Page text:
There was one problem Abbey didn’t fix, however. In early 2001, news of a $4 billion cost overrun on the ISS embarrassed the agency just as the George W. Bush administration was coming into office. Declaring that “there needs to be reform in human spaceflight,” Administrator Goldin removed Abbey from the JSC director’s post. In January 2003, Abbey left NASA for good.
Today he is a fellow at the James Baker Institute of Houston’s Rice University, where he researches and writes policy papers and arranges seminars. He takes time for travel, visiting family in Europe and attending Celtic music festivals. He’s still not afraid to speak his mind. He thinks the shuttle should have kept flying for another five years, and—always an advocate of international cooperation—believes China should be invited to join the space station partnership.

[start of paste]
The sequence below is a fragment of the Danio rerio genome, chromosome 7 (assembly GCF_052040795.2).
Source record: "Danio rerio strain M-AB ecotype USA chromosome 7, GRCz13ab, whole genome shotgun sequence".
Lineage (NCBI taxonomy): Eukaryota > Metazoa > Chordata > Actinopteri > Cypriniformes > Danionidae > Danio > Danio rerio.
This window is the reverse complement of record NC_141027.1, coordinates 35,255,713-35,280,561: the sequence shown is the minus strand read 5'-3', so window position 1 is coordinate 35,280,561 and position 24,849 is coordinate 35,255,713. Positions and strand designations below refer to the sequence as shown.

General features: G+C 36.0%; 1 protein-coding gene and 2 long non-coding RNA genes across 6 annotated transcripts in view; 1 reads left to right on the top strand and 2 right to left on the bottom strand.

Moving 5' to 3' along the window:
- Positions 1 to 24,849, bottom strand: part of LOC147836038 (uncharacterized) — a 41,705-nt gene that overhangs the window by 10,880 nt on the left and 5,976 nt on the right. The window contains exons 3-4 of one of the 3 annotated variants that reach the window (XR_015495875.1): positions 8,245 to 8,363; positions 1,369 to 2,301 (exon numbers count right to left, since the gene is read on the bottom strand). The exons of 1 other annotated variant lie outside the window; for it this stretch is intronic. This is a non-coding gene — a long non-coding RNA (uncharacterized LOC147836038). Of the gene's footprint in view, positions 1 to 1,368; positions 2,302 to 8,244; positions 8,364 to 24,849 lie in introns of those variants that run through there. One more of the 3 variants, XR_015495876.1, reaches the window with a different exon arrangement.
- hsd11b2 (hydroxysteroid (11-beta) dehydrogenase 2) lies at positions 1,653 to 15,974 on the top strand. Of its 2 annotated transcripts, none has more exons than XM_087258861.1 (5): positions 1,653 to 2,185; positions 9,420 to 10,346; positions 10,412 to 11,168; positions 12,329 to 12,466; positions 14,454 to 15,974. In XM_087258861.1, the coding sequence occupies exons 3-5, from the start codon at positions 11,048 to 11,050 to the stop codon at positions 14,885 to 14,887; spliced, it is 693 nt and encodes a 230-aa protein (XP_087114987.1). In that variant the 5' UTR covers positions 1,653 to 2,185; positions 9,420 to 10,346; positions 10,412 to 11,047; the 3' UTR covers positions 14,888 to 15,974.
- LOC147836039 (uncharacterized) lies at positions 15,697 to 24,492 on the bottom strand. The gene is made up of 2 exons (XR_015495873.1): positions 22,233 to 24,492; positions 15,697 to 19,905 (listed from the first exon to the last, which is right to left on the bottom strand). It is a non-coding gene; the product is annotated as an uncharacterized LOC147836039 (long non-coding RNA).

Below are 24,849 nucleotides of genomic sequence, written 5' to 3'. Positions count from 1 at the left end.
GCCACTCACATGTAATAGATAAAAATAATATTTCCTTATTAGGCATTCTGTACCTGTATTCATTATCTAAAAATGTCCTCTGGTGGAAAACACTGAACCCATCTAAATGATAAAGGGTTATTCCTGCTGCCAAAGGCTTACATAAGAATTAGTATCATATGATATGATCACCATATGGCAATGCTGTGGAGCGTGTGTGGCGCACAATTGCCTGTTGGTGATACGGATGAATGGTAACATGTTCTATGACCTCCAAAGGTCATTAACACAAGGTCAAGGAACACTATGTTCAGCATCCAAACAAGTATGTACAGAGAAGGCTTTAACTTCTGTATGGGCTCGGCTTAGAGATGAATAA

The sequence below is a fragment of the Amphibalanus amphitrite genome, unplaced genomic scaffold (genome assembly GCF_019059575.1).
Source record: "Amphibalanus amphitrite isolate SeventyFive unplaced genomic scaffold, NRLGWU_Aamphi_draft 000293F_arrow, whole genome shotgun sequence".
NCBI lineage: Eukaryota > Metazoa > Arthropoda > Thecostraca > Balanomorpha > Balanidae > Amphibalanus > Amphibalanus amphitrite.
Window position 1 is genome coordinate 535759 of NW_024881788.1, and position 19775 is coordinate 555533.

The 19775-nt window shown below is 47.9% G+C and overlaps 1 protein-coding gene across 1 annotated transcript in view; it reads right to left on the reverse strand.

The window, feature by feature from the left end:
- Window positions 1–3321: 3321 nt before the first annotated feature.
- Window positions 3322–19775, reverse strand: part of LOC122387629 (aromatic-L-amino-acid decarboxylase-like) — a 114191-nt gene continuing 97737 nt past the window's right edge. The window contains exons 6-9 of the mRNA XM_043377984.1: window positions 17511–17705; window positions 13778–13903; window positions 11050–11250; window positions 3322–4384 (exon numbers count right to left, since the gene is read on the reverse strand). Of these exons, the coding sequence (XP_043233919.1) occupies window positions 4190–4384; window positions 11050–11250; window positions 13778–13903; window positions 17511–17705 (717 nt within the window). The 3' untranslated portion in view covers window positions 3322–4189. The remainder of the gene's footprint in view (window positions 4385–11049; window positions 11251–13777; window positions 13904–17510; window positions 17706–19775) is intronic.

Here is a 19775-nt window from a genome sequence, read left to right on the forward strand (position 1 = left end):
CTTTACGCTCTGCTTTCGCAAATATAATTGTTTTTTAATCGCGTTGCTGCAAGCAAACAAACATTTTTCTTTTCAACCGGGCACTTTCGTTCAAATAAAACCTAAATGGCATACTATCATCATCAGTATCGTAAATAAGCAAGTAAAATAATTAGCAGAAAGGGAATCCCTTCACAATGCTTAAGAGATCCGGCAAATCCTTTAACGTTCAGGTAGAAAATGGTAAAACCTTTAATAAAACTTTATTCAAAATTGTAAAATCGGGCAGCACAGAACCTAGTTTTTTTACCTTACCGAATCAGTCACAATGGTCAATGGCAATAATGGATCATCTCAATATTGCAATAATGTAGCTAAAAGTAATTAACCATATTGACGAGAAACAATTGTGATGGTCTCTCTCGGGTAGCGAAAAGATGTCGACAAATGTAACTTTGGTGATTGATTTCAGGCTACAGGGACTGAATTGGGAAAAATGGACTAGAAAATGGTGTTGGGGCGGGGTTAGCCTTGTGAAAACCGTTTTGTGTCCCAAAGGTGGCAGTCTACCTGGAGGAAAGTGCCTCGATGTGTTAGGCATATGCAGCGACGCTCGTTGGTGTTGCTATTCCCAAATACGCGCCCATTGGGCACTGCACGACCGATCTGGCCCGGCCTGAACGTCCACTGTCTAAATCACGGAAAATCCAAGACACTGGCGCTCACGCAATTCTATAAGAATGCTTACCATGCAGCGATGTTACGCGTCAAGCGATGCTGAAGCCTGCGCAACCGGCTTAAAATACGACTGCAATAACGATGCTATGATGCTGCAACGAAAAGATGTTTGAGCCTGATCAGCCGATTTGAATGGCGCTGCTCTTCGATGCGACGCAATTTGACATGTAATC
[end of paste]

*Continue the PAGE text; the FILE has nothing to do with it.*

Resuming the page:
Abbey is a modest man. He doesn’t think about his legacy, and says he isn’t aware he even has a legacy. If Abbey had a credo, though, it would probably be this: Gather as much information, technical and personal, as possible. Know the individuals and the procedures. Make the decision. Dispense punishment in private. And stay out of the limelight. That’s for others.
Michael Cassutt is a novelist and television writer in Studio City, California. His latest novel is Heaven’s Shadow (Ace, 2011), a collaboration with David S. Goyer.